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Feminspire | July 10, 2014

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The Customer Isn't Right When They're Sexually Harassing You

The Customer Isn’t Right When They’re Sexually Harassing You

| On 28, Jun 2013

“We can’t go out this way?” The first man wondered aloud to his friend, both of whom could not be much younger than my own father.

“Not sure,” the second man responded, looking right at me. “Looks like they’ve got some type of sexy security guard blocking it.”

Before I could snap back in response, another customer joined the conversation and made a joke about how the men may have been talking about how sexy he was, and they all had a good laugh.

“The question is,” said the first man still in earshot, “Did she find it funny?”

No, actually. I didn’t find it funny at all.

These men were laughing at my expense, at a comment made about my appearance. I work two jobs, both in customer service. No, I’m not “some type of sexy” anything; and since when does tearing tickets at a movie theater have anything to do with sex appeal?

I am not against polite compliments; it’s nice to give and receive them, so long as you are not expecting anything in return for saying something nice to me. I’ve had people tell me I was pretty and leave it at that, and I was very flattered. But there is a difference between telling me I am pretty, and making a remark about my appearance that involves “sex”.

This was not the first or last time anyone has commented on my looks while I was simply doing my job. Unfortunately, I can speak for the majority of women when I say that. While on the job, I’ve had customers step back and give me the “Damn, girl!” and lick their lips while looking at me.

That isn’t flattering when I walk down the street, so why would it be flattering in the workplace? I’ve had customers ask what I was doing after work, I’ve had them pressure me for my number after I have politely declined, and my favorite? A man asked me, “Have you ever had a baby?”

That last one, taken out of context, sounds like it was just about my body, but it wasn’t (but I’ve gotten plenty of body comments, too). He was asking more about my sexual history and the state of my vagina, and couldn’t figure out why I was so offended afterward.

As if people in customer service don’t get treated poorly as is, it seems women are often targets of sexual harassment. Yet whenever I have tried to defend myself, what am I? Rude, a bitch, or a bad employee that just needs to “accept it like a lady”.

When I have brought up the abuse, what am I often told?

It was a compliment.

No, it wasn’t.

Older men sometimes don’t know when to draw the line.

They should learn, because it sure as hell isn’t my job to teach them.

Well, were you being really nice? Maybe they thought you were flirting?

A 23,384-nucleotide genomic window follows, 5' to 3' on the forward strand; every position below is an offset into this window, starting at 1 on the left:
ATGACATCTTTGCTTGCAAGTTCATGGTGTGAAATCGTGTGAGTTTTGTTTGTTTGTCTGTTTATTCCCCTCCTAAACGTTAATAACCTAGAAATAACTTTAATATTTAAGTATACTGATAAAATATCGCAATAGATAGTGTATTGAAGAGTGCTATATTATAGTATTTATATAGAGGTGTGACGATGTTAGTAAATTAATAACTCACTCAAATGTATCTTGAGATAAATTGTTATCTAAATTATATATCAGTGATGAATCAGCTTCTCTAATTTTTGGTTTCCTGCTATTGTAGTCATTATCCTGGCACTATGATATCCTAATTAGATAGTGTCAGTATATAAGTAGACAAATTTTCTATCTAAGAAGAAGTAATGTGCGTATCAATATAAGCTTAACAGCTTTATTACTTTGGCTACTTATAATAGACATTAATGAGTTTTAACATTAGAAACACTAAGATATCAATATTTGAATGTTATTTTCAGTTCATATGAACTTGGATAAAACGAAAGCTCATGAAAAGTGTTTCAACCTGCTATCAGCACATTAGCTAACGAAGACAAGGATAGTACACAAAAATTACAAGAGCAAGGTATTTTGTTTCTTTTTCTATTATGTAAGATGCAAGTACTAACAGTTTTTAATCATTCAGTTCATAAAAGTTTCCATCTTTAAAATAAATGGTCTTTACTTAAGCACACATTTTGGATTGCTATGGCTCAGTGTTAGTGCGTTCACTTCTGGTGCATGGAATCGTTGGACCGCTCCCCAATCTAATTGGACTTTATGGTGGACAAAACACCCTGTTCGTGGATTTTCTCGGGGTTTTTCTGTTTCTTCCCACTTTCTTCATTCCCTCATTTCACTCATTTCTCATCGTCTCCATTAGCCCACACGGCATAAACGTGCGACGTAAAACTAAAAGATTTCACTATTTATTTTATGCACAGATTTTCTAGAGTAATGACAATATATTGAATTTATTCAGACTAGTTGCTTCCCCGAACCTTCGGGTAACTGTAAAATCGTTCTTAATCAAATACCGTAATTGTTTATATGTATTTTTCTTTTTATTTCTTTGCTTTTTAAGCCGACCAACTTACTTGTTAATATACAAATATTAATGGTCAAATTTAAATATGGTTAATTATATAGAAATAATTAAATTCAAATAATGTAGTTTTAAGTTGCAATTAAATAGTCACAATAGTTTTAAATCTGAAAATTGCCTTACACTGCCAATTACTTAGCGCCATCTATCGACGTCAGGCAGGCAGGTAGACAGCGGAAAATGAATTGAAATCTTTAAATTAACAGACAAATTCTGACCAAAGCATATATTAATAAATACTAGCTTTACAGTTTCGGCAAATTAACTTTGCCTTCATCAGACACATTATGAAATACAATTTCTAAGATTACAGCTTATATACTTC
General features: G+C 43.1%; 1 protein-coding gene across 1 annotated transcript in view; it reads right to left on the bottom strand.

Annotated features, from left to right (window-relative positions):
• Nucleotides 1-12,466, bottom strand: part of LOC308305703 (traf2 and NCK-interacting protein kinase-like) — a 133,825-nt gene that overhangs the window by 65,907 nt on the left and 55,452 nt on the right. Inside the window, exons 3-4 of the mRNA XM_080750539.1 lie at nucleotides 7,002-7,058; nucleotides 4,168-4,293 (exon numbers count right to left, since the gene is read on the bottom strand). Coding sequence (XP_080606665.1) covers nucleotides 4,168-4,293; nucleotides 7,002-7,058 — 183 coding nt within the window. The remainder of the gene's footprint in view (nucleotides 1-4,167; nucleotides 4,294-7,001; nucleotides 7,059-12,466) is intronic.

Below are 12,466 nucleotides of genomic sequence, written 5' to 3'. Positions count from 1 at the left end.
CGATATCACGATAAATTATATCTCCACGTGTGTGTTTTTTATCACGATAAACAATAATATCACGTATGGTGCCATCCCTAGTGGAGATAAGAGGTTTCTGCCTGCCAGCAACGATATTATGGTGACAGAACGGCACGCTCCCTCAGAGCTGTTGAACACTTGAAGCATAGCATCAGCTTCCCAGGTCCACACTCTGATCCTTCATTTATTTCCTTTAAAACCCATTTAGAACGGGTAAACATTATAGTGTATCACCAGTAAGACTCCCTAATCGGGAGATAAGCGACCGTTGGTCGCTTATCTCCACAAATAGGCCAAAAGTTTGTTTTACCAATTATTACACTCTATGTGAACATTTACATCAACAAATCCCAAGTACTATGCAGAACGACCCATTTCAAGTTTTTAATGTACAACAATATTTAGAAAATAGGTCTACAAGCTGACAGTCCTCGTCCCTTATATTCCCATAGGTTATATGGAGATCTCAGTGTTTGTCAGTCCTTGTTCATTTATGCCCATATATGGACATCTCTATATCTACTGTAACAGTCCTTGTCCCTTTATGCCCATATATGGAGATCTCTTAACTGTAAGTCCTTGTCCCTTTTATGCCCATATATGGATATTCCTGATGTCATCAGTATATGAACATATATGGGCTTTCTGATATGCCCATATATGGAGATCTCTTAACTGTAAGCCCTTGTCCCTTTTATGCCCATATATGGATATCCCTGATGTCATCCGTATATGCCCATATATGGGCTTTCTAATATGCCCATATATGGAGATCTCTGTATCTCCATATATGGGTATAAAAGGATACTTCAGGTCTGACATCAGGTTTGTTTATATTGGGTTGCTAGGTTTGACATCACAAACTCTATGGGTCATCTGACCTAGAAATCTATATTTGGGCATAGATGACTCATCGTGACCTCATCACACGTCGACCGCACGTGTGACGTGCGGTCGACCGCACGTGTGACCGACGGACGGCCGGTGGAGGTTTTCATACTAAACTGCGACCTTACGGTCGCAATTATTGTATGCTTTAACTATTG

Oh, you mean was I smiling and being welcoming as part of my customer service job? Why yes, I probably was. But my smile doesn’t mean I want anything from them except their movie ticket (and come on, if I wasn’t smiling, I would get flak for that as well – we can’t win). Working in a customer service job flips some switch in the brain of harassers that lets them think they can say whatever they want to me, because they are “paying” me. So naturally, $9.27 an hour is enough to accept abuse.

I know I shouldn’t have to say it, but although I am in a customer service job, it is not my job to put up with harassment. Do not touch me, or comment on my body, or say anything disrespectful, or ask about my sex life. It is none of your business. Period.

As women, we are already told we need to act a certain way. Always be smiling, cheerful, pretty; after all, what are we made of? Sugar, spice and everything nice. And this, apparently, should carry over into our work life. If we stand up for ourselves or defend ourselves or don’t smile at the “compliment” that customers give us, then we’re seen as the bad employees. Well, enough with this! We can take steps now to prevent the sexual harassment of employees. Don’t let your employers shrug it off or give it the “It comes with the territory” type of dismissal. Sorry, but no; when you come into my workplace, I am not the entertainment.

While there is much talk about sexual harassment from fellow co-workers, rarely do we talk about harassment from customers. Just because we are women on the job does not mean we should have to take that kind of treatment from anyone. We don’t get paid to be harassed. My presence and being out in a public space doesn’t warrant any type of harassing behavior, from anyone.

Written by Laila Corbeau
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  • molly

    This is so true, I experienced it myself when I worked retail and in the restaurant business a few years ago. At the time I just thought it was par for the course despite making me uncomfortable, but looking back it really was unacceptable — especially considering I had to complain to my managers a few times when customers got too disgusting or creepy… who never did anything to stop the customers.

    The worst was an old man who came up and stared at my low-cut blouse while I was working at a smoothie shop. I asked if I could help him, he leaned in and said he didn’t want anything but a closer look, he was “enjoying the view”. Needless to say, I felt shamed enough to never wear that shirt again.

    • June

      Your not smart.

      • Jaycey Rae

        Speaking of being smart- I think you mean “You’re.” Moron.

      • snagglekiss


      • courtney

        *You’re. You’re an idiot.

  • YT

    I work in retail, and I wanted opinions on some of my own experiences. Some of my coworkers, females and males, have made an effort to assist customers they found attractive in the hopes that they would be flirted with. Personally I feel the same way about being flirted with whether I’m on the job or not; I’m still the same “me” regardless of what I am doing. I also would not want a prospective partner to be intimidated away from flirting with me just because I’m at work. From that perspective, do you believe there is an appropriate way for a customer to show a romantic interest in an employee? Is there an appropriate way for an employee to show a romantic interest in a customer?

    • Anon

      How about…. treating them like a human being? Demonstrating respect? Pressuring a stranger for their number, staring down their shirt, or commenting on their body is harassment, whether that person is at work or not.

      • Deidre